Beckham starts strong for Intimidators

Published 12:00 am Saturday, August 23, 2008

By David Shaw
KANNAPOLIS ó Don’t worry if you’ve never heard of Gordon Beckham, the eighth player selected in June’s amateur draft. You will.The new shortstop for the Class-A Kannapolis Intimidators hasn’t arrived wearing a “Can’t-Miss” label, but he’s impressed coaches, teammates and fans with his level-headed demeanor and top-shelf skills since reporting 10 days ago.
“It’s obviously different for me,” said Beckham, a record-setting 21-year old who signed for $2.6 million out of the University of Georgia. “Lots of new experiences. I’m trying to make the best of it, have some fun and enjoy it.”
What’s not to enjoy?
Including the game-winning single Beckham delivered in the ninth inning Friday, the Atlanta native hit .393 with a homer, four RBIs and six runs scored in his first seven pro games.
“There’s no doubt he’s an intelligent hitter,” said Kannapolis hitting coach Andy Tomberlin, a former Mets outfielder who played for five major league teams. “The way the ball jumps off his bat, you know he’s special. There’s a reason why he was drafted in the first round.”
Here’s part of it: Beckham led Georgia with a .411 batting average, a national-best 28 home runs and 77 RBIs this past season, earning the SEC Player of the Year award and All-American status. The Bulldogs advanced to the College World Series finals, where they fell to Fresno State.
“I had an unbelievable experience in Athens,” Beckham said. “It was definitely the right decision to go to college because I had no chance of going pro out of high school. Sometimes things happen for a reason. I had a ton of fun playing for Georgia ó and now, now I’m here.”
So far the White Sox organization is pleased with its investment.
Kannapolis manager Nick Capra said he believes Beckham, the No. 3 hitter in the team’s lineup, will advance quickly once he learns to adjust to minor league pitchers and hitters.
“He’s just getting his feet wet,” said Capra, a part-time outfielder for Texas and Kansas City in the 1980s. “He’d been out for about two months before he signed. He just needs to play, get some at-bats and repetitions. His presence in the clubhouse has been great, and his skills on the field look like they’re above-average across the the board.”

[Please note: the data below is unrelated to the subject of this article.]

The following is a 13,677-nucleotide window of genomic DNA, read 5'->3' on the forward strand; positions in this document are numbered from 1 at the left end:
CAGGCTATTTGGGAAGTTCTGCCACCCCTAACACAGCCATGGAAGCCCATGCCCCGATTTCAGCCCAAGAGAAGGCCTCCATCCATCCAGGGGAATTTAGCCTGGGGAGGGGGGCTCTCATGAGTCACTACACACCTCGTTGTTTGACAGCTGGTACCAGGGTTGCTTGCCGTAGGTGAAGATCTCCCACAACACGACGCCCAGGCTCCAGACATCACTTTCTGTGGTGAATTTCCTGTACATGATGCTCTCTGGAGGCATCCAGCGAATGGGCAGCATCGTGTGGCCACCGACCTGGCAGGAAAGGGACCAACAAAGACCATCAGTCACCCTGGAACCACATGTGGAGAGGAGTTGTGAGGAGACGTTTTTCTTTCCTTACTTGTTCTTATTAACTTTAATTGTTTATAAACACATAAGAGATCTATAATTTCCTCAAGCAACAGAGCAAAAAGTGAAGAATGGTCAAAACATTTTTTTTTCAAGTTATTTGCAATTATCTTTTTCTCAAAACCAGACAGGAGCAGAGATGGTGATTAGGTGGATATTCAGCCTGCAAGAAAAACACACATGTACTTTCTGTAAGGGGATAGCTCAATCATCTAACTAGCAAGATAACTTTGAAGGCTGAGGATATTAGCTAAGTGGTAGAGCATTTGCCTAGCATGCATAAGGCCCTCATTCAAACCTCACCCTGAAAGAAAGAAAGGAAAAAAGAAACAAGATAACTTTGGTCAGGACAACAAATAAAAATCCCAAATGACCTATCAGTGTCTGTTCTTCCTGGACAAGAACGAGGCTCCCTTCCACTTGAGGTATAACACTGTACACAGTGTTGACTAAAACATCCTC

Beckham said he expected to be drafted anywhere from fourth through 12th in the opening round.
“That’s where I was slotted,” he said. “I was watching it in a hotel with my parents. Then, about four minutes before the White Sox took me, my agent (Mike Milchin) called and said they were gonna pick me. I was pretty excited.”
Milchin ó who also represents Detroit’s Justin Verlander, Pittsburgh’s Adam LaRoche and Atlanta’s Kelly Johnson ó helped negotiate Beckham’s signing bonus.
“We never put a number out there before the draft,” Beckham said. “We wanted the team that picked me to want me. I ended up waiting a long time to sign and probably could have waited longer and gotten some more money. But that’s not my personality to do that. I wanted to start playing baseball for this organization.”
He’s done that extremely well. In his debut at Hickory on Aug. 15, Beckham went 3-for-4 and scored twice, launching a modest five-game hitting streak. He cracked his first professional home run two days later with two runners aboard in a 13-6 win.
“The biggest adjustment is using wood bats,” Beckham said. “It’s tougher to hit, but wood makes you do a lot of things right. It keeps your swing short ó and you’ve got to be short to be successful against pitchers throwing in the 90s.”
At least one of his teammates thinks he’s been a quick learner ó and producer.
“I still see him as a kid,” said first baseman Mark Fleisher, the Intimidators’ top slugger this season. “He’s really just a junior out of college. But he’s been here a week and he’s already in our flow. He’s going stride-for-stride with everybody.”
Beckham’s off-season plans include a two-month stay in Arizona, where he’ll receive some one-on-one instruction and play in the fall league. Of course, that comes with a price.
“It means I’ll miss about half the deer hunting season,” said Beckham, who co-owns a 900-acre farm with his father in the middle of Georgia. “October and November are the best months. But I’ll live with that. I get to keep playing baseball.”And everyone else gets to learn his name.